Please take the time to read these beautiful words written from the heart of a mother, then forward and share with others…..
written by Tara Collyer – 24th February 2015
This “open letter” is, of course, not representative of all parents of children with special needs, but I’ve tried to make it a fair sampling of the views I’ve heard expressed from other parents. I know I won’t live to see Utopia and my children probably won’t either, but the laws that are being passed today providing inclusion of children with special needs into mainstream schools give educators the opportunity to make this a generation of better people. And that’s one step closer!
You can’t walk a mile in my shoes, but you can take a short journey with me and I can show you some scenes from my life. I don’t ordinarily open up to strangers like this, but you’re not really a stranger. You’re the person responsible for my child’s education – a principal, a teacher, a guidance officer, a special needs teacher or a special teacher aide. The object of this is not to make you feel sorry for me. Far from it. It’s to try to help you understand me and my child. If you can understand something about the places I’ve been, you may be able to understand where I’m coming from today.
This first window shows you a death. It’s not a typical death. We didn’t get flowers or have calling hours. It was a very private affair and not too many people even realized it at the time. This was the death of a dream.
You see, I always thought I’d grow up, marry and have a couple of “normal” children. When this death occurred, and it doesn’t matter whether it happened when my child was first born, or as he began to develop. My whole life changed. I hadn’t planned to have a child who had to use a wheelchair, or who would never be able to hear or see, or who couldn’t “pass” a standard I.Q. test. I was forced to change my whole outlook on the future. It may have taken a while to go through all the stages I had to go through to get to where I am today. There was grief. A lot of that. There was a lot of denial too. I had to get through those two stages before I could accept what had happened and learn to accept my child and the limitations he would put on my dreams. I had to come up with a new dream.
This next window shows me after I’ve learned to accept my child for who he is. I’ve learned to take all the backward glances and tasteless remarks in stride. I’ve seen ignorance from some people I used to think were intelligent and I’ve met some really wonderful people who I never would have known, had my child been “normal”. I’ve had to learn how to make people understand that my child is a child first and has a disability second.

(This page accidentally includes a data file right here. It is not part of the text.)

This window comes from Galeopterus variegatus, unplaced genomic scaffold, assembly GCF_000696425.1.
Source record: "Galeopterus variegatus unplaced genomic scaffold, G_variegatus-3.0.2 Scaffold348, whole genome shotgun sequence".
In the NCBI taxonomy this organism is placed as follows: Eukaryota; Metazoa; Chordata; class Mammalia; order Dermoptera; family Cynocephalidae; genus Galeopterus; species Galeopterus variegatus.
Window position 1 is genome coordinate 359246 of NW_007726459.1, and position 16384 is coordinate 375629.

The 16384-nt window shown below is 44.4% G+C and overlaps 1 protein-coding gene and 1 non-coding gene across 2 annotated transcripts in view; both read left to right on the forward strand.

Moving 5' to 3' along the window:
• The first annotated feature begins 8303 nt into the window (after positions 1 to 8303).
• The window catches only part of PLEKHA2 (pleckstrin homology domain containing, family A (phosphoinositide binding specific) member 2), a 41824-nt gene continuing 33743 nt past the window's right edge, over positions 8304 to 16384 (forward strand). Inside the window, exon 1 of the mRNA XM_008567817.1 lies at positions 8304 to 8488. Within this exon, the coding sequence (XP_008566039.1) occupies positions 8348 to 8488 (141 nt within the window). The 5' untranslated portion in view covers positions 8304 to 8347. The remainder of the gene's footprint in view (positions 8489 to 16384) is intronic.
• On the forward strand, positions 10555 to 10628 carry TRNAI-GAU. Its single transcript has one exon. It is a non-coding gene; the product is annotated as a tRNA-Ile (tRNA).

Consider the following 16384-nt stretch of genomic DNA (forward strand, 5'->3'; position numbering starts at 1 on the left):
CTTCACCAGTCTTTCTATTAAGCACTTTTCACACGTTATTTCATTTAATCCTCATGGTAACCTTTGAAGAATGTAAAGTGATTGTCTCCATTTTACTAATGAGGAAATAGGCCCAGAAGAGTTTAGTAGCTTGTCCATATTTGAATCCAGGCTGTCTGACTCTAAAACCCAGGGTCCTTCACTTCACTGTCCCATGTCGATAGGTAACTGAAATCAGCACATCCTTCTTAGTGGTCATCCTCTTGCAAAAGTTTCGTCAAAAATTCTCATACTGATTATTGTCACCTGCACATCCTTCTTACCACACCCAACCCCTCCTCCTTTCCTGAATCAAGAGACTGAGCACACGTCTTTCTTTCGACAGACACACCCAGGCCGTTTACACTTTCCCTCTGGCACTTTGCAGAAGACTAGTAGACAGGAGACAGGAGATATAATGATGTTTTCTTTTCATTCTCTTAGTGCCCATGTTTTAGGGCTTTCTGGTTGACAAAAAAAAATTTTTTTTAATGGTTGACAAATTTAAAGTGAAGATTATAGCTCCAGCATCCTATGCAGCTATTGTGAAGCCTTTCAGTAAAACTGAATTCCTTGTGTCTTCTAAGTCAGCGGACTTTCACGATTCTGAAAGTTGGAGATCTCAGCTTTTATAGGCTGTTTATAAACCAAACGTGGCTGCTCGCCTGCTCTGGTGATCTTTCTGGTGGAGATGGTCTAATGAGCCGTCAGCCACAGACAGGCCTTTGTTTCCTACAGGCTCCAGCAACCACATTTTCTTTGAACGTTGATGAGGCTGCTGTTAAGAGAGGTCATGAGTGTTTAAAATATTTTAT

I’ve seen miracles too. I’ve seen the first step the doctors said would never happen and I’ve seen the light of recognition in my child’s eyes when he finally grasped the “meaning of something”. And I’ve seen sunsets you wouldn’t believe once I had to really look at them and explain them to my blind child. What may seem ordinary to you has taken on a whole new significance for me.
I’ve learned a whole new language too. It’s called “medicalese”. Doctors and therapists tend to speak in words you don’t hear every day. At first, I thought I’d never be able to keep all the terms and “-isms” straight, but I speak it fairly fluently now. I’m beginning to learn “teacherese” now. You use a lot of abbreviations and numbers, but I know I can learn your language too.
Even though I’ve accepted my child, this next window will show you my fears for my child’s future. I realize it’s going to take a lot more effort if my child is to lead a fulfilling life. Learning may be difficult for him and in some cases, impossible, but I’ve really been trying to make his life as normal as possible. I try to focus on the abilities he has and I try to make him feel worthwhile.